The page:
Personally, the pandemic has upended my usual ways of working. I have had to adapt to coworking with three other people – including a hyperactive Pokémon-obsessed fifth-grader and a gloomy overachieving seventh-grader. My younger son – who has no concept of the distinction between work and social calls – has been known to randomly drop in on my meetings and ask to meet my friends. And, because our family made the somewhat dubious choice to adopt a puppy in the fall, we are now also managing a strict exercise and feeding schedule that commences at 5:30 a.m. On my good days, I am grateful for the flexibility and the opportunity for my family to grow closer. Other days, I fantasize about having a commute and the blessed work-life boundary that might imply.
My dog, Sophie, is pictured at left in her favorite perch under my desk.
I firmly believe that strict rules about where and under what conditions work gets done is one of those things the pandemic has obliterated for good. We have a chance now to rebuild our concept of ways of working for the better, to embrace people more holistically and create the conditions for teams to access greater well-being and creativity. We are still several months away from being able to think about returning to the office in large numbers. Nevertheless, the time is right for us to start looking at and actively thinking about how we should collaborate in the future.
We recently surveyed all Silverchairians to find out how we were collectively feeling about all this. How are we feeling about our current work arrangement? What is working, what isn't, and what are we hoping the future might bring? Here’s what we learned.
- Silverchairians rated their overall experience of remote working during the pandemic 4 out of 5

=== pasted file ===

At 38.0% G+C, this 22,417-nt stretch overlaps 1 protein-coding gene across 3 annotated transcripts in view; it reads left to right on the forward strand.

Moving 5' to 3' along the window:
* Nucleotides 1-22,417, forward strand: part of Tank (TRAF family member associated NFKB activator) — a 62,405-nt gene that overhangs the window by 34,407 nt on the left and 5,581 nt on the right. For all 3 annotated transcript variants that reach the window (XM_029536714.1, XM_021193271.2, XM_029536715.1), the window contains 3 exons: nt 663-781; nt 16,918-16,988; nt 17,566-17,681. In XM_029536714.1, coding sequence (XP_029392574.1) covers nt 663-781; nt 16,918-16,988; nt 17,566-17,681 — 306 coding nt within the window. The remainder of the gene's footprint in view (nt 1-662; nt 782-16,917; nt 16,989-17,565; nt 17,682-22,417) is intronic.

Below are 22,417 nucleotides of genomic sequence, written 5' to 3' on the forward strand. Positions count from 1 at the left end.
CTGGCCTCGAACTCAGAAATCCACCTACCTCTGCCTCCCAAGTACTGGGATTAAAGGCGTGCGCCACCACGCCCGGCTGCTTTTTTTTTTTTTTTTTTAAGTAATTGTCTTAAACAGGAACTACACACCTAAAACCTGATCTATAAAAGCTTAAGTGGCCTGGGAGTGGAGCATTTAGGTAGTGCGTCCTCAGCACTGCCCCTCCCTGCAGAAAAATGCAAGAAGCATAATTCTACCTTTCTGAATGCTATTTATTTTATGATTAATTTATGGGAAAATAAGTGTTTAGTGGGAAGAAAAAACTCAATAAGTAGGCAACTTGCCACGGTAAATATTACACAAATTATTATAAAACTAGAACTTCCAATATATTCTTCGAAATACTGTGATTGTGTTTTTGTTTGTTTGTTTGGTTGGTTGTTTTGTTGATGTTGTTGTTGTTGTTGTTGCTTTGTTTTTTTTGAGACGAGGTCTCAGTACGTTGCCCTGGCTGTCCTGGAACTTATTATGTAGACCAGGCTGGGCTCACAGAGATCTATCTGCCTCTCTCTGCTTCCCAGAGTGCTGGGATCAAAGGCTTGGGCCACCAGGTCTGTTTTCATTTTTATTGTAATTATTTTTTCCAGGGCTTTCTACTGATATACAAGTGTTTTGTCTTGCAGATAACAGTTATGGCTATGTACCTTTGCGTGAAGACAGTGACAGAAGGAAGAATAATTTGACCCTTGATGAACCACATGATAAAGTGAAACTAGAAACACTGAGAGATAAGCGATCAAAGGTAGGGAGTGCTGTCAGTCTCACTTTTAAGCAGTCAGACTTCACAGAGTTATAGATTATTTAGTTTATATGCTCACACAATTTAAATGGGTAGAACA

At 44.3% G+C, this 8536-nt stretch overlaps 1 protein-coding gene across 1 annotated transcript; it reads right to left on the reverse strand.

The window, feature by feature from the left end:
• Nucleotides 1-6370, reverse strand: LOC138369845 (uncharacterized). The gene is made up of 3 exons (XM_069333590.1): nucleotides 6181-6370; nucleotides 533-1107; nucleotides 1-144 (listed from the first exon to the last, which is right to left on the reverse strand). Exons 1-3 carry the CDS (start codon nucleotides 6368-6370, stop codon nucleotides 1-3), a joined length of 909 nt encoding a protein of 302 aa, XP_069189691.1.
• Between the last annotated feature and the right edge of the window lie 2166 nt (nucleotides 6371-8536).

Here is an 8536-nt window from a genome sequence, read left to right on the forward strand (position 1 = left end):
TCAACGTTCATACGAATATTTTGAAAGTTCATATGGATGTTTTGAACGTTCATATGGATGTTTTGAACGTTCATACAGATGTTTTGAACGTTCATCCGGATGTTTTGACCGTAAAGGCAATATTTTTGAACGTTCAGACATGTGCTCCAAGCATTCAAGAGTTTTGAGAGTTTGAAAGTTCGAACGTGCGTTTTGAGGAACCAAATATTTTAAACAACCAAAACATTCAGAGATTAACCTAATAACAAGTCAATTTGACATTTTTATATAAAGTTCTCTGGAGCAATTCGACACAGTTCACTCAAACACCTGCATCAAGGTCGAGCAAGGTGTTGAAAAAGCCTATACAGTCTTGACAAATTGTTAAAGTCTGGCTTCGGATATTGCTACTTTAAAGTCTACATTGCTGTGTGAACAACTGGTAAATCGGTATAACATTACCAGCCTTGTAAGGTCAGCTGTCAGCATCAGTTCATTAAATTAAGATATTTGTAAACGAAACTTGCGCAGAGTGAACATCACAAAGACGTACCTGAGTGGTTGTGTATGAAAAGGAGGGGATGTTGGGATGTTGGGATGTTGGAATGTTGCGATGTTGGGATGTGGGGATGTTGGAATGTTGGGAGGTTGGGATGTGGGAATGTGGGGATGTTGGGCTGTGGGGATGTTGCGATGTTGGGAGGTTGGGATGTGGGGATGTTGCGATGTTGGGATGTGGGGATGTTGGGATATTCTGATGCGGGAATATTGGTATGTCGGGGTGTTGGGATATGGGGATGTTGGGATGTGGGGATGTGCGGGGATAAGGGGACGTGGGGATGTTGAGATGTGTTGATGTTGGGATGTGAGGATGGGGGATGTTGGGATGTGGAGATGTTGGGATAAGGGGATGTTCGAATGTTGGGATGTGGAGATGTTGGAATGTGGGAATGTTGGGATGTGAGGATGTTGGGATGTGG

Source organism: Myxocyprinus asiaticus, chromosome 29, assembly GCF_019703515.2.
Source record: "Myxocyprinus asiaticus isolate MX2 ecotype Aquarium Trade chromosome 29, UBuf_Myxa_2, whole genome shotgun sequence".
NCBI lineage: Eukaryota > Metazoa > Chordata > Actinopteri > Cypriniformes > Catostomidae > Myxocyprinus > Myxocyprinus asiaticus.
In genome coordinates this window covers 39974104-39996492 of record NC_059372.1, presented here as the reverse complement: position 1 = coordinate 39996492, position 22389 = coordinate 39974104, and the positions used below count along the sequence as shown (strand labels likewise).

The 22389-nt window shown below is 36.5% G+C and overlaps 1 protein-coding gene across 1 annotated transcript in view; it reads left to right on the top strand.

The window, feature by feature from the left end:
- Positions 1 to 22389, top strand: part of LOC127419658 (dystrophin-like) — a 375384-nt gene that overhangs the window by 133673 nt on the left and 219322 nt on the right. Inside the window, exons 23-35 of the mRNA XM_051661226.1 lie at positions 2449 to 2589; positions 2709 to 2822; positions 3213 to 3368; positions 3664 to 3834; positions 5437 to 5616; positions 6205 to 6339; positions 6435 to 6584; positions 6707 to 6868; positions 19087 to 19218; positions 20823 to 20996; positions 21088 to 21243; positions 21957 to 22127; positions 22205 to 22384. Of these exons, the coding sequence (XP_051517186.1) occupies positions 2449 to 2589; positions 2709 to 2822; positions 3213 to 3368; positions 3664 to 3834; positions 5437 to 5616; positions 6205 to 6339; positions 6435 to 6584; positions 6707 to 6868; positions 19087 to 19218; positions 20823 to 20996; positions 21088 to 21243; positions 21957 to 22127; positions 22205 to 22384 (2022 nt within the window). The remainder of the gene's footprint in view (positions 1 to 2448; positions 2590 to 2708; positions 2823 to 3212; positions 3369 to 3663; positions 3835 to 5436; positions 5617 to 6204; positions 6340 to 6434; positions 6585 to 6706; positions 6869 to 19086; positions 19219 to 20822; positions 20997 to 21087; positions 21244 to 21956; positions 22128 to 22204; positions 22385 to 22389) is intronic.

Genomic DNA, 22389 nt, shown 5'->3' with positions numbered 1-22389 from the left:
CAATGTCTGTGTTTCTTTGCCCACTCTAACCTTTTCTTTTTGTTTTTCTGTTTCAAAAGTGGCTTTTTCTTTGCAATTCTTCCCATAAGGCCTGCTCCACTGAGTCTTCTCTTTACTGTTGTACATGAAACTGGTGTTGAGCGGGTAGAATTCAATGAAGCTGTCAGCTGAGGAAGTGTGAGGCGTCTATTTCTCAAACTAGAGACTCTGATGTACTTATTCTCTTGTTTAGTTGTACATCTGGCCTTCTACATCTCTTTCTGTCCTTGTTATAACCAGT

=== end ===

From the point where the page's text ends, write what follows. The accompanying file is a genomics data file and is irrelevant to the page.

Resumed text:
- Teamwork and collaboration was rated 4.2 out of 5
- Manager communications were rated 4.4 out of 5
- Company communications were rated 4.5 out of 5
- 88% of survey respondents said they felt just as or more productive during remote working compared to working in the office
- With the exception of social connections and support for self-care, Silverchairians report that they generally have what they need to be successful while working remotely
- Silverchairians wish to continue working remotely to some extent in a pandemic-free future
Moving forward, we will engage in deeper analysis of the results, looking at responses by role, by family obligation, and by team, to help answer the following questions:
- Which people and teams are in the physical office and how often?
- How do we configure the space?
- How do we ensure seamless transitions between remote and collocated work?
- How do we optimize for the remote work experience?
- e.g., if 70% of the team is in the office and 30% are working remotely, how do we create a meeting structure that fully engages all team members?
- What ways of working do we want to embrace moving forward?
- We will remain completely remote until the public health situation changes markedly for the better
- Once it is safe to return to work, we will have remote working as part of our model
- Silverchair will maintain a physical office location (although we will need to sort out how much office space we actually need, and how we use it best)
Lily Garcia Walton is Silverchair’s Chief People Officer. Lily drives the company’s people strategy, enabling the success of Silverchair’s exceptional professionals. She has more than two decades of experience leading technology, education, media, and professional services organizations through transformative change while preserving a strong culture and a sense of mission.